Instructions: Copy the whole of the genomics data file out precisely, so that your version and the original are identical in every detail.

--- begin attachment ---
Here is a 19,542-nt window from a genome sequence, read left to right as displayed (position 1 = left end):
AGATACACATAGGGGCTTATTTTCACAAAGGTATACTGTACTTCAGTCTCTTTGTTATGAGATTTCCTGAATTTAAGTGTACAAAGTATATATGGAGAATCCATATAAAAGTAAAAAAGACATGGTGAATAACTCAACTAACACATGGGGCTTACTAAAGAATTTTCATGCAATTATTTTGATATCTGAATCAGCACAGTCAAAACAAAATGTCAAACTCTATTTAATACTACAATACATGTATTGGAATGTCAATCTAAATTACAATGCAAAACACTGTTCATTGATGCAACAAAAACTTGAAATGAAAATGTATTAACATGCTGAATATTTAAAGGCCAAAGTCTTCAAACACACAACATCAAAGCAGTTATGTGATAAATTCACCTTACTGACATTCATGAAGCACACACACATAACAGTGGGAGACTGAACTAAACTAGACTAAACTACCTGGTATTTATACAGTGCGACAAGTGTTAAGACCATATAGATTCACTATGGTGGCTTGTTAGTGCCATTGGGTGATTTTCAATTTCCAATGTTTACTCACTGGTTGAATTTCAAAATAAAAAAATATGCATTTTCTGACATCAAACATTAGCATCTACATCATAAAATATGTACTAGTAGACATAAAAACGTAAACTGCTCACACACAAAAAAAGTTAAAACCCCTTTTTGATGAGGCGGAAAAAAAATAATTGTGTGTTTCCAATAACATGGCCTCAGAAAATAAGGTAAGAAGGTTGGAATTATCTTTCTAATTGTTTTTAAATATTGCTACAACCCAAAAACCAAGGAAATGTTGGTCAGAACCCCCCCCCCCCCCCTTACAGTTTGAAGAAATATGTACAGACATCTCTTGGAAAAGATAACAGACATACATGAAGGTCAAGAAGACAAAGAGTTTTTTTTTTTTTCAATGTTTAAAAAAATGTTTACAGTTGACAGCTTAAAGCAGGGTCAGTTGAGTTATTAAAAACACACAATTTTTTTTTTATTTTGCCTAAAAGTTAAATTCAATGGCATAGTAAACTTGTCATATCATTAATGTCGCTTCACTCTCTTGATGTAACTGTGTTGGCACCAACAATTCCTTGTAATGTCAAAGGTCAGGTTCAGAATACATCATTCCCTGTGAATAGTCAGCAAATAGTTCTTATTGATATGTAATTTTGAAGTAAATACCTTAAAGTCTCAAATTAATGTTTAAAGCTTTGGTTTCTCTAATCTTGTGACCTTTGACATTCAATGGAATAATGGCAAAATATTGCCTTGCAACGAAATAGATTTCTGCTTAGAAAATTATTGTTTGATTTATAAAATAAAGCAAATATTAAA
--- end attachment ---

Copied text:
Here is a 19,542-nt window from a genome sequence, read left to right as displayed (position 1 = left end):
AGATACACATAGGGGCTTATTTTCACAAAGGTATACTGTACTTCAGTCTCTTTGTTATGAGATTTCCTGAATTTAAGTGTACAAAGTATATATGGAGAATCCATATAAAAGTAAAAAAGACATGGTGAATAACTCAACTAACACATGGGGCTTACTAAAGAATTTTCATGCAATTATTTTGATATCTGAATCAGCACAGTCAAAACAAAATGTCAAACTCTATTTAATACTACAATACATGTATTGGAATGTCAATCTAAATTACAATGCAAAACACTGTTCATTGATGCAACAAAAACTTGAAATGAAAATGTATTAACATGCTGAATATTTAAAGGCCAAAGTCTTCAAACACACAACATCAAAGCAGTTATGTGATAAATTCACCTTACTGACATTCATGAAGCACACACACATAACAGTGGGAGACTGAACTAAACTAGACTAAACTACCTGGTATTTATACAGTGCGACAAGTGTTAAGACCATATAGATTCACTATGGTGGCTTGTTAGTGCCATTGGGTGATTTTCAATTTCCAATGTTTACTCACTGGTTGAATTTCAAAATAAAAAAATATGCATTTTCTGACATCAAACATTAGCATCTACATCATAAAATATGTACTAGTAGACATAAAAACGTAAACTGCTCACACACAAAAAAAGTTAAAACCCCTTTTTGATGAGGCGGAAAAAAAATAATTGTGTGTTTCCAATAACATGGCCTCAGAAAATAAGGTAAGAAGGTTGGAATTATCTTTCTAATTGTTTTTAAATATTGCTACAACCCAAAAACCAAGGAAATGTTGGTCAGAACCCCCCCCCCCCCCCTTACAGTTTGAAGAAATATGTACAGACATCTCTTGGAAAAGATAACAGACATACATGAAGGTCAAGAAGACAAAGAGTTTTTTTTTTTTTCAATGTTTAAAAAAATGTTTACAGTTGACAGCTTAAAGCAGGGTCAGTTGAGTTATTAAAAACACACAATTTTTTTTTTATTTTGCCTAAAAGTTAAATTCAATGGCATAGTAAACTTGTCATATCATTAATGTCGCTTCACTCTCTTGATGTAACTGTGTTGGCACCAACAATTCCTTGTAATGTCAAAGGTCAGGTTCAGAATACATCATTCCCTGTGAATAGTCAGCAAATAGTTCTTATTGATATGTAATTTTGAAGTAAATACCTTAAAGTCTCAAATTAATGTTTAAAGCTTTGGTTTCTCTAATCTTGTGACCTTTGACATTCAATGGAATAATGGCAAAATATTGCCTTGCAACGAAATAGATTTCTGCTTAGAAAATTATTGTTTGATTTATAAAATAAAGCAAATATTAAA